I bet you have had a customer tell you, “Your price is too high.” It is probably one of the most common objections contractors hear. Almost all the contractors I speak with tell me they are one of the highest-priced contractors in their area.



I bet you have had a customer tell you, “Your price is too high.” It is probably one of the most common objections contractors hear. Almost all the contractors I speak with tell me they are one of the highest-priced contractors in their area. I can speak with two contractors in the same market area, and one tells me he is the highest and is charging $20 an hour while the other tells me he is the highest and he is charging $35 per hour. In reality, high price may have more to do with perception than the actual costs. Price is a subject we frequently address in our newsletters and seminars. (To sign up for our free newsletter, simply go to www.proofman.com.) Price issues represent the No. 1 reason contractors fail.

Start by understanding it is the customer’s job to tell you that your price is too high. What if a customer told you that your price was perfect? How often has that happened? Not very often. If a customer did tell you that, that evening you would probably be staring at the ceiling at 3 a.m. wondering what you left out of the estimate. You will never have the reputation of being the perfect price. You will either be “a little high but do good work” or “cheap and do cheap work.” Have you ever bid a job and were awarded the job but you were not the low bidder? What did the customer tell the other contractor? He was too low? No, the customer probably said he had a better price and contractor just assumed it was cheaper.

Combating Price Pressure

So defending your price can be tough. No one is out there demanding that you maintain your margins and keep prices high. All the pressure is to cut your price. So what are some things you can do to help combat this price pressure?

  • Start by knowing your cost. We have taught overhead and pricing to contractors for years. After attending a seminar, most go up on their prices when they learn how to accurately relate overhead to jobs. Ironically, scientifically applying overhead and knowing exactly what the price should be increases many contractors closing ratios. Knowing what you must have to make a profit and stay in business builds confidence. Having such confidence is a sales builder when dealing with customers.
  • Learn what to say back. It only makes sense that if one of the objections you frequently hear is about the price being too high, you should practice and have something to say in response. An approach we have taught contractors for years is to offer a potential alternative and see what the customer says. You could say something like, “I know it seems like a lot of money, possibly we could use a lower grade of shingle or use the same flashing, but would you be happy with that?” Another line is to say something like, “I know it seems like a lot, but here at Acme Roofing, we decided we were better off to charge a little more than to deal with the problems cutting corners causes. That is why over 50 percent of our work is repeat and referral.”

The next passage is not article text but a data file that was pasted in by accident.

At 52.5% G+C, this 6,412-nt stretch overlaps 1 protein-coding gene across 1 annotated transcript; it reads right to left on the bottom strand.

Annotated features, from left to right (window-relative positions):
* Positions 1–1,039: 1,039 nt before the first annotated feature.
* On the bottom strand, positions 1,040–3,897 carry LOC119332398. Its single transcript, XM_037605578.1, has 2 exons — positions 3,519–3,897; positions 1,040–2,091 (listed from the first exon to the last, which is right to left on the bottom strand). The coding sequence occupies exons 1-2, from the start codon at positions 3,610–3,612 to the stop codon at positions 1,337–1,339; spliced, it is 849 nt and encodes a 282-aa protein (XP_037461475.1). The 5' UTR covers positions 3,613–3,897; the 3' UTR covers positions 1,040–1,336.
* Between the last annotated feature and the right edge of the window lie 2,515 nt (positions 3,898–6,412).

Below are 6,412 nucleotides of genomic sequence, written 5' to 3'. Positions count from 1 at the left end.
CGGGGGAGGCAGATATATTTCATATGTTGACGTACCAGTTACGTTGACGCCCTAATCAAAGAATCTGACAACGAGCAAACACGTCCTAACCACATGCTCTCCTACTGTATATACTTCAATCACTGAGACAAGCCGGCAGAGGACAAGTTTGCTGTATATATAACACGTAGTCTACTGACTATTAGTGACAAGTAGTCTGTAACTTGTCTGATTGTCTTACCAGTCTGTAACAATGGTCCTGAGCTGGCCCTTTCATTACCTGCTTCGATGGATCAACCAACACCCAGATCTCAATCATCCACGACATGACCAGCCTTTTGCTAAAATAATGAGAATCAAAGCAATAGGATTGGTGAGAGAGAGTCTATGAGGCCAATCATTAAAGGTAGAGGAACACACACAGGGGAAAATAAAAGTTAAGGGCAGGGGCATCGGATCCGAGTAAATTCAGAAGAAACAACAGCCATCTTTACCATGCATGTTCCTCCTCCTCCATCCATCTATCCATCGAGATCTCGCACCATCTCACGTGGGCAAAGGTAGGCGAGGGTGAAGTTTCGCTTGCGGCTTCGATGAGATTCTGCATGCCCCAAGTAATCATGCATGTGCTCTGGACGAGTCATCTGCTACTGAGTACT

Another common sales tool is to use something like a parallel statement. A parallel statement makes a comparison to a personal situation and allows you to interact with the customer in a positive manner, whereas a conflicting statement takes on the customer and challenges their cheapness. A parallel statement would be something like, “I know. I had my car worked on last month and it was more than I expected. It seems like anything good costs more than anticipated.” A conflicting statement might be, “If you had bought your previous roof from a professional like me, you would not be having these problems.”

When confronted that your price is too high, it is natural to feel offended or attacked. You have just finished estimating the costs and they are now telling you it is too much money. How do they know? You put the estimate together. It feels personal, like they are attacking you. It is not personal and it is not an attack on your technical competence. It is merely a consumer buying objective or negotiation ploy.

  • Know the market. There is no question that some segments of the market are more competitive than others. Some surveys report that 1 in 5 consumers only obtain one estimate, so that 20 percent of the consumer market certainly is not price driven. If much of your marketing is Yellow Pages and mass-market oriented, many of those people will get more than one price. If you are bidding new construction, those jobs are going to be much more cost sensitive than working with a commercial building owner you have performed maintenance for and helped build roof budgets. Don’t assume that having a lower price will automatically get you the work.
  • Believe in what you sell. We might erroneously assume that a person with limited income may not need a good roof. This is illogical thinking. If I am on limited income and I buy a cheap used car, I do not have the extra money to fix it when it breaks. If I am on limited income and buy a cheap roof, I don’t have the money to pay someone else to repair and rework it. Knowing what you are selling is a professional roof installation can be a powerful sales aid. If you are in the grocery store and see former customers, you want to feel good about what you did for them.

In closing, if a customer tells you that your price is too high, hang in there. Don’t be too quick to fold and give up. Stick by your estimate. You know what it costs to run your business and you know what it takes to perform a good job. Remember, it is the customer’s job to try and negotiate with you.